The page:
- Cottonmouths are members of the pit viper family known for their fondness for rodents and their potent venom.
- They are also known for the white interior of their fanged mouths and their skill at swimming.
- Although they are generally uninterested in humans, this is a tale of a cottonmouth that acted out of character, until fortunately, the water current came to the rescue.
Although you might think of snakes as typically slithering around on land, they’re actually great swimmers. They use the same wavy movement that they use on land to swim through water. They don’t swim completely submerged; rather, they use this undulating movement to keep momentum and stay either completely above or only slightly submerged underwater.
In this video, you can see The Bearded Biologist, a man with a YouTube channel, encounter this curious snake.
The video opens with a rather peaceful kayak ride on a quiet creek. The man is quietly and gently exploring the area. The water is dark, murky green, and there are many trees surrounding the space, which makes for an incredibly lush, green backdrop. There’s something floating in the water just up ahead, and the bearded biologist spots it right away.
As his kayak gets closer, he realizes it’s a cottonmouth viper. It’s floating quietly along, letting the gentle current of the creek take it without making any of those undulating movements that keep it moving forward. It seems to spot the kayaker and turns its head over towards him. Instinctively, the bearded biologist puts up his paddle to defend himself if need be.
The cottonmouth remains curious, its tongue slithering outward in the air, but the current takes it away from the kayaker. It does start slithering toward him, maintaining a curiosity, but eventually lets the natural current of the creek take it away from the kayaker.
Throughout the encounter, the bearded biologist keeps his paddle out, toward the cottonmouth, in defense mode. The camera catches the scene perfectly, and there’s a shot when the viper is right in the center of the screen that you can appreciate just how close it got to the kayaker.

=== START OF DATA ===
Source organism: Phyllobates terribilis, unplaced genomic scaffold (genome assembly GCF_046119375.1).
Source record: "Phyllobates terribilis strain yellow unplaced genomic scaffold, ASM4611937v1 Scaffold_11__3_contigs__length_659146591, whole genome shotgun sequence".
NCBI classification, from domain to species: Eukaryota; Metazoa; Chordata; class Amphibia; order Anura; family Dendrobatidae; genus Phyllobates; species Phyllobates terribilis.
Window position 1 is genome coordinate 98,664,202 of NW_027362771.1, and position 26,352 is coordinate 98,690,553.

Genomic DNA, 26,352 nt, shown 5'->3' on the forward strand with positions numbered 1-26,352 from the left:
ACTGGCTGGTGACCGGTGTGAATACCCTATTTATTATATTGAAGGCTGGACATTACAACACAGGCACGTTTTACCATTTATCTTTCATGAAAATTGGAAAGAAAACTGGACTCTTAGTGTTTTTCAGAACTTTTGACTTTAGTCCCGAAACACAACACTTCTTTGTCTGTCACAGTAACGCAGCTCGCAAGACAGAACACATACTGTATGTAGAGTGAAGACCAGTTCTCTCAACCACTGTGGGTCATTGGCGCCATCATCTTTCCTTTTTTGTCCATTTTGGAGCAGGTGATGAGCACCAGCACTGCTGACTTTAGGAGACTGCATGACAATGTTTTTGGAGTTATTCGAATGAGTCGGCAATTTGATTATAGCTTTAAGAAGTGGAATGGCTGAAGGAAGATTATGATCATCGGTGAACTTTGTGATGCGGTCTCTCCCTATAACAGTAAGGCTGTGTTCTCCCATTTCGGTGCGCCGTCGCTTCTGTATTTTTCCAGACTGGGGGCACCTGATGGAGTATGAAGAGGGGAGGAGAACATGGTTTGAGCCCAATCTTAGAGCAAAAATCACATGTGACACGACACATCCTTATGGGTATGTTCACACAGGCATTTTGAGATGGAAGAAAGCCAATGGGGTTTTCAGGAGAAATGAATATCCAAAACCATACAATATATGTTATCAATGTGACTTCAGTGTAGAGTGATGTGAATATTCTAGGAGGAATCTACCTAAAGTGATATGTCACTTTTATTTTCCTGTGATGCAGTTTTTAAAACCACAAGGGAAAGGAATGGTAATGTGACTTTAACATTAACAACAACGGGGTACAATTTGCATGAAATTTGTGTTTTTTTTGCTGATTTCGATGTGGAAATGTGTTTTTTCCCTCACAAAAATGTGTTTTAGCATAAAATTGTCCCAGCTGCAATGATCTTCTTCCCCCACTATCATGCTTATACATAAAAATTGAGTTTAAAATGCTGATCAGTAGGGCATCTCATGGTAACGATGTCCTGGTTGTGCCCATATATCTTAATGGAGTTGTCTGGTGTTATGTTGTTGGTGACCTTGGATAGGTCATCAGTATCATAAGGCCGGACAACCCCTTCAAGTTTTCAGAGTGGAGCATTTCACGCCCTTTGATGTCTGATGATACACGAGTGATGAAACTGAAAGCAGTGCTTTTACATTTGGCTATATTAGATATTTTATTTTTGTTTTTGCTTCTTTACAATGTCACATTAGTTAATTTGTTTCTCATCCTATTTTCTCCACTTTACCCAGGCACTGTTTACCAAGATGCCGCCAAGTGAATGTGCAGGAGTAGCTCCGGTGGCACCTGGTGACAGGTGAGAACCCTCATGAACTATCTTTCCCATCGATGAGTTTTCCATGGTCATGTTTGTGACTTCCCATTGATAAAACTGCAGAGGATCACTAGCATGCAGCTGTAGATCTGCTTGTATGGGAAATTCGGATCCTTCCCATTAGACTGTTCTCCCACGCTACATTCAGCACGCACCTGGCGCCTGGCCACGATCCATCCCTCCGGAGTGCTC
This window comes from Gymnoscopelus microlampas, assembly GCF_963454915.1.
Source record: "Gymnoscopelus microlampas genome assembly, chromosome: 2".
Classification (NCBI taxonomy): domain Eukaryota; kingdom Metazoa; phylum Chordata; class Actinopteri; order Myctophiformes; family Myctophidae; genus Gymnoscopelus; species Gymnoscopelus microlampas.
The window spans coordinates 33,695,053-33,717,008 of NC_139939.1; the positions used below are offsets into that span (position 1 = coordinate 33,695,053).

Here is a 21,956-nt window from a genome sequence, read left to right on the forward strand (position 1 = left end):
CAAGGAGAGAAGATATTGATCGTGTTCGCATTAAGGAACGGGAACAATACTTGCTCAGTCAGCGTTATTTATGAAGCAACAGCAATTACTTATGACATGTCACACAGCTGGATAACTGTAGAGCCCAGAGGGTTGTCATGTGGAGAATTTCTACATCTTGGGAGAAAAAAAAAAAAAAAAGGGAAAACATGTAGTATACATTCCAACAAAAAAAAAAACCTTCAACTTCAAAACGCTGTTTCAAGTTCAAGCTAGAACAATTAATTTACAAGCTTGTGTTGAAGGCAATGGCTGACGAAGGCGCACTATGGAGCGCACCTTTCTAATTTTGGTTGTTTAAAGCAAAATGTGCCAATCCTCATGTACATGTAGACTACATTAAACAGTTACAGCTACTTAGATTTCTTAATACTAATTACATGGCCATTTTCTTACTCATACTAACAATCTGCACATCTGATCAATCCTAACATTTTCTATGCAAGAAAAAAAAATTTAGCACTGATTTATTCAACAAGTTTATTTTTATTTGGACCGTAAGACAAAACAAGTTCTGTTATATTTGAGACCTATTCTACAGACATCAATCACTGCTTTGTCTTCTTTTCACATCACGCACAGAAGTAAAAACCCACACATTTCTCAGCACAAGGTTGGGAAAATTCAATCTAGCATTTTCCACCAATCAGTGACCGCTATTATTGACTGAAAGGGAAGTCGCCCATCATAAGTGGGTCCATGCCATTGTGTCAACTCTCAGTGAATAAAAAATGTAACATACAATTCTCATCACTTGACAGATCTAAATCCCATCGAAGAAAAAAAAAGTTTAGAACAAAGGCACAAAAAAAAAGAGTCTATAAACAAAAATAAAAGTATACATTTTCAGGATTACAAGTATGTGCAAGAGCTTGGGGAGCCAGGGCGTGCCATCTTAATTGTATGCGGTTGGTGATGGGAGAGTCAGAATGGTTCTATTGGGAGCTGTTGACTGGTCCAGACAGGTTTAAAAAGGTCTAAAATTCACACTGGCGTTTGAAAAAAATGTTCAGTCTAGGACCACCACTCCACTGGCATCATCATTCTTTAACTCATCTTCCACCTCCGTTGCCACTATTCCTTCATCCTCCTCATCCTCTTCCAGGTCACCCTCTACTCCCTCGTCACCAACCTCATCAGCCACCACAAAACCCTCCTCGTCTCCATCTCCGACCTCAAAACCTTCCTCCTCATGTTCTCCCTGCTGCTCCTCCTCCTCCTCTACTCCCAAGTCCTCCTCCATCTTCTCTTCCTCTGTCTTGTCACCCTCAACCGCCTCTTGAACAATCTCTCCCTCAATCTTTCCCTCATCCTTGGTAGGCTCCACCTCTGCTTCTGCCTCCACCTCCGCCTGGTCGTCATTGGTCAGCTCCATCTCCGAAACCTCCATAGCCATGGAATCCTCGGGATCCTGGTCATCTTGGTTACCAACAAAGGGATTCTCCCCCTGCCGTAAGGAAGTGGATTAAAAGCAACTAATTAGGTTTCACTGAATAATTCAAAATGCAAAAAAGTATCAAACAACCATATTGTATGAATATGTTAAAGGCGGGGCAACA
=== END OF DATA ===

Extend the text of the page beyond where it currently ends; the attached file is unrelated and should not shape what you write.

As the current pulls it away from the kayak, the cottonmouth waves its tail a bit, as if fighting the current slightly, still intrigued by the man on the kayak. For a couple of seconds, it keeps slithering toward the camera. The final scene shows when it stops swimming against the current and continues on its way.
Cottonmouth snakes are found across much of the southeastern United States. While cottonmouth snakes are venomous and anyone bitten by the snakes should seek immediate medical attention, their bites are rarely fatal.
A study of fatal snake bites in the United States in the American Journal of Emergency Medicine studied 101 fatal bites between 1989 and 2018. They found that rattlesnakes accounted for 90% of fatal bites. In that time period, only two percent of fatal snake bites came from cottonmouth snakes.
How Likely Is a Cottonmouth to Pursue You?
Like their fellow pit vipers copperheads and rattlesnakes, cottonmouths prefer to wait for their favorite prey to come to them. Which means they prefer to lie in wait for mice and voles and are generally uninterested in humans.
So why was that swimming reptile interested in the kayak? No one can tell for certain.
Thankfully, its swimming skills, notwithstanding, it was unable to swim against the tide and was borne away by the current. A rather lucky occurrence which resulted in a happy ending for the kayaker.
Up next, explore different types of snakes in these crazy videos:
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